Tampa, Cigar City
Tampa is positioned on the western coast of Florida, around 40 miles westwards from Orlando.
Tampa can trace its origins back to the small outpost of Fort Brooke, founded by the US Army in 1824 at the head of Tampa bay to help defend the strategic harbor. Tampa remained an isolated and little populated village until 1884 when the Florida railroad entrepreneur Henry B Plant resolved to build a railroad which passed through Tampa, ending at Port Tampa on the Interbay Peninsula. Following the completion of the railroad, Plant established a ferry ship service ferrying post, passengers and cargo between Havana, Cuba and Port Tampa. Plant’s efforts did not finish with the railroad and shipping company, for he then started with a project to create a number of fabulous hotels in the area, such as the famed Tampa Bay Hotel in Tampa.
In the late 19th century the Tampa Board of Trade enticed the Cuban Don Vincente Martinez Ybor to establish a new cigar-making factory in the town. The cigar business quickly grew in size, in no little way due to the fact it was perfectly sited between the retail markets of mainland USA and the supply of tobacco coming in through Port Tampa.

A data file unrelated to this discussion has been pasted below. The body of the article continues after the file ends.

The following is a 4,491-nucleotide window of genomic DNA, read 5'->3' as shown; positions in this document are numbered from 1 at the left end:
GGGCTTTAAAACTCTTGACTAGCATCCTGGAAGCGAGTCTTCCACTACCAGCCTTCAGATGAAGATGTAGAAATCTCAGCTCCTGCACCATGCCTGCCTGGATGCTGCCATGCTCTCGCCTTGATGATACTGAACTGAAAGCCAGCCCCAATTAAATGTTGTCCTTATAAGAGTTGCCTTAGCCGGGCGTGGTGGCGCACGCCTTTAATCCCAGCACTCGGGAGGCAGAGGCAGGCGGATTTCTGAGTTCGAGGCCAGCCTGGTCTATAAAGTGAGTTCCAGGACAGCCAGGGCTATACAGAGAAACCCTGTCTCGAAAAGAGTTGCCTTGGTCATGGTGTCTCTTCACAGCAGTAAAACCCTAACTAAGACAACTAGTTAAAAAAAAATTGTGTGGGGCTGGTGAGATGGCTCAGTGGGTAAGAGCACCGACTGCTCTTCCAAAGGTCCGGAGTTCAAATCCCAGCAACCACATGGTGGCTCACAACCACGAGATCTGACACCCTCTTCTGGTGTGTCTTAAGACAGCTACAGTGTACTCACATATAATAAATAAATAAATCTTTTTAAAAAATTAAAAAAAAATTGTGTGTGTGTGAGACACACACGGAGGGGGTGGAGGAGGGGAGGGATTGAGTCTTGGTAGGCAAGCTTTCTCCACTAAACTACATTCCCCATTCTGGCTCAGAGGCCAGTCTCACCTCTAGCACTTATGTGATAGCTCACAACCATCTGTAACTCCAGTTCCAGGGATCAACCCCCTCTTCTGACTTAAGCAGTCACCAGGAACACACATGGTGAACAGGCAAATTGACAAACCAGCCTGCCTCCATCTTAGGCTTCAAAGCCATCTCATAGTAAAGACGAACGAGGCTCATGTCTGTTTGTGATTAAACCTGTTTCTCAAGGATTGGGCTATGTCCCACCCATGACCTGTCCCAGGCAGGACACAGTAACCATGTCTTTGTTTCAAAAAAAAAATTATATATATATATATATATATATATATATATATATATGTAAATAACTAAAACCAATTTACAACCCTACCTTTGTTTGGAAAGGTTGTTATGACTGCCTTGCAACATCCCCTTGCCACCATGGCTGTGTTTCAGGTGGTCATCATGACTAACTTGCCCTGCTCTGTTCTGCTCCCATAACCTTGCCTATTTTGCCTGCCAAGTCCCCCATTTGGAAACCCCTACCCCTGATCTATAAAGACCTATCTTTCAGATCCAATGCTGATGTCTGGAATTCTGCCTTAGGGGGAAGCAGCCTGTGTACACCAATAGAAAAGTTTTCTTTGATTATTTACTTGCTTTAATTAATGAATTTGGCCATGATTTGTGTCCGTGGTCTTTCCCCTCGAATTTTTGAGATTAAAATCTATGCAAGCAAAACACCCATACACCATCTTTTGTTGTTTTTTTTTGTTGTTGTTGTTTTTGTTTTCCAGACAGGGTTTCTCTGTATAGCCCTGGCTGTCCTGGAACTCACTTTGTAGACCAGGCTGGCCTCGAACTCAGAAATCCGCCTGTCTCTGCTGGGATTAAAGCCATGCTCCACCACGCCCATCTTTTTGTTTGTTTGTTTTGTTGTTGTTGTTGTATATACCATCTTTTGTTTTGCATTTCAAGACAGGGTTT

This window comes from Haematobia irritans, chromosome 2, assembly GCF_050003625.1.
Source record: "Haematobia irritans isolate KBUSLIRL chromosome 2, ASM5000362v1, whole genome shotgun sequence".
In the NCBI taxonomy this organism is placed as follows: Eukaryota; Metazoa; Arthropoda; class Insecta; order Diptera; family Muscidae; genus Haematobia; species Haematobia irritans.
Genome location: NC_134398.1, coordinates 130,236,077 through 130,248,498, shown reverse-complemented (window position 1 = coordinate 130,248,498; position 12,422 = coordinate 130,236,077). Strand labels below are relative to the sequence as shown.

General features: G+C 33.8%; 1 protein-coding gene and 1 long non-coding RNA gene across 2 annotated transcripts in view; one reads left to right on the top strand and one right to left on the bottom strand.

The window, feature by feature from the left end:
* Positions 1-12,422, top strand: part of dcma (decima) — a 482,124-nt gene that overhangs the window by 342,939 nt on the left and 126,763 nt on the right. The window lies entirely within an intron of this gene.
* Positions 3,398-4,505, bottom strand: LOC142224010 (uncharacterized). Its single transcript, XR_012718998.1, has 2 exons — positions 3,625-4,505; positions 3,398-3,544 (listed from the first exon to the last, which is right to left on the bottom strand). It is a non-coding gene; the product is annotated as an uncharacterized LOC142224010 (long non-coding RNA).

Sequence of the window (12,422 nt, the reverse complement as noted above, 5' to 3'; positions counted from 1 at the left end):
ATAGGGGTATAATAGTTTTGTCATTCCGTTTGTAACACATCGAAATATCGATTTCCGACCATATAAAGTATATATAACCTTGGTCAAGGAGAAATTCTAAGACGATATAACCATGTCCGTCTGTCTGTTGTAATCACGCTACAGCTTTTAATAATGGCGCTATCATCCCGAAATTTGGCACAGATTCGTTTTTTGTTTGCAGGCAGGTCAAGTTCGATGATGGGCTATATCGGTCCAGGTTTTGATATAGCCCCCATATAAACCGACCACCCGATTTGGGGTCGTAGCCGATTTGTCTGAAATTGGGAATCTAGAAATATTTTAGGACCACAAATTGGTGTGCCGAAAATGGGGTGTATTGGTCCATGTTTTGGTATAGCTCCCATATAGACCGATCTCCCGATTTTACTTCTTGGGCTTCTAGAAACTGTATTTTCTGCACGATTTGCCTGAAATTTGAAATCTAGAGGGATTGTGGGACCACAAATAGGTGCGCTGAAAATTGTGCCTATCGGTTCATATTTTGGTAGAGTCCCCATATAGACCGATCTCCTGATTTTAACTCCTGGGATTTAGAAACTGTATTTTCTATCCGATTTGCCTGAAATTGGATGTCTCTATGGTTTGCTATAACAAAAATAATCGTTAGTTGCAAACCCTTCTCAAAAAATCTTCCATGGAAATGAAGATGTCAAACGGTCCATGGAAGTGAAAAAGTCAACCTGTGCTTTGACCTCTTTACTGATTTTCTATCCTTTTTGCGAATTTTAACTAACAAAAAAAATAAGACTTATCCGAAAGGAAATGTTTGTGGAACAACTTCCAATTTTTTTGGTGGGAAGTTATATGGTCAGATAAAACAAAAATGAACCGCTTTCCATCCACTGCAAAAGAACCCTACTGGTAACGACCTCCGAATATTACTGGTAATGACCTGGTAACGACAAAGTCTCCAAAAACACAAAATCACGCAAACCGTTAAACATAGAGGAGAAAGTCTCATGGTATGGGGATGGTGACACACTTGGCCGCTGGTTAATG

Tampa benefited from a double dose of excellent commercial fortune when mining surveys uncovered easily accessible phosphate deposits in Bone Valley eastwards from the city.
By 1900 Tampa had increased in size from a tiny outpost to a large town. Its growth continued throughout the 20th century, and today Tampa has become the third largest city in Florida boasting many thriving businesses.
The economic success of Tampa is in no small degree down to its busy commercial port. Port Tampa, on the south west tip of South Tampa, was superseded by the Port of Tampa (now Port Tampa Bay) when in 1917 a shipping channel was dredged to the docks at Tampa city.
Tampa was a major departure and arrival port for foot passengers in the late 19th century but passenger operations dwindled during the 1900s. Vacation cruises from Tampa only began in the 1980s when HAL and Regency Cruises commenced operating cruises out the Port of Tampa to the Caribbean. The cruise company Carnival noted the demand for these cruises, and set up their own cruise program out of Tampa in 1994.
Cruise Ship Terminals
Cruise Terminal 2
The Garrison Seaport Center scheme of the late 1990s incorporated the creation of Cruise Terminal 2. Facilities available include luggage carts, customs, a snack shop, restrooms and cab rank. The terminal has just one cruise ship quay. Terminal 2 is used by Carnival. Parking is located straight across the street at the Channelside multistory car lot.
Cruise Terminal 3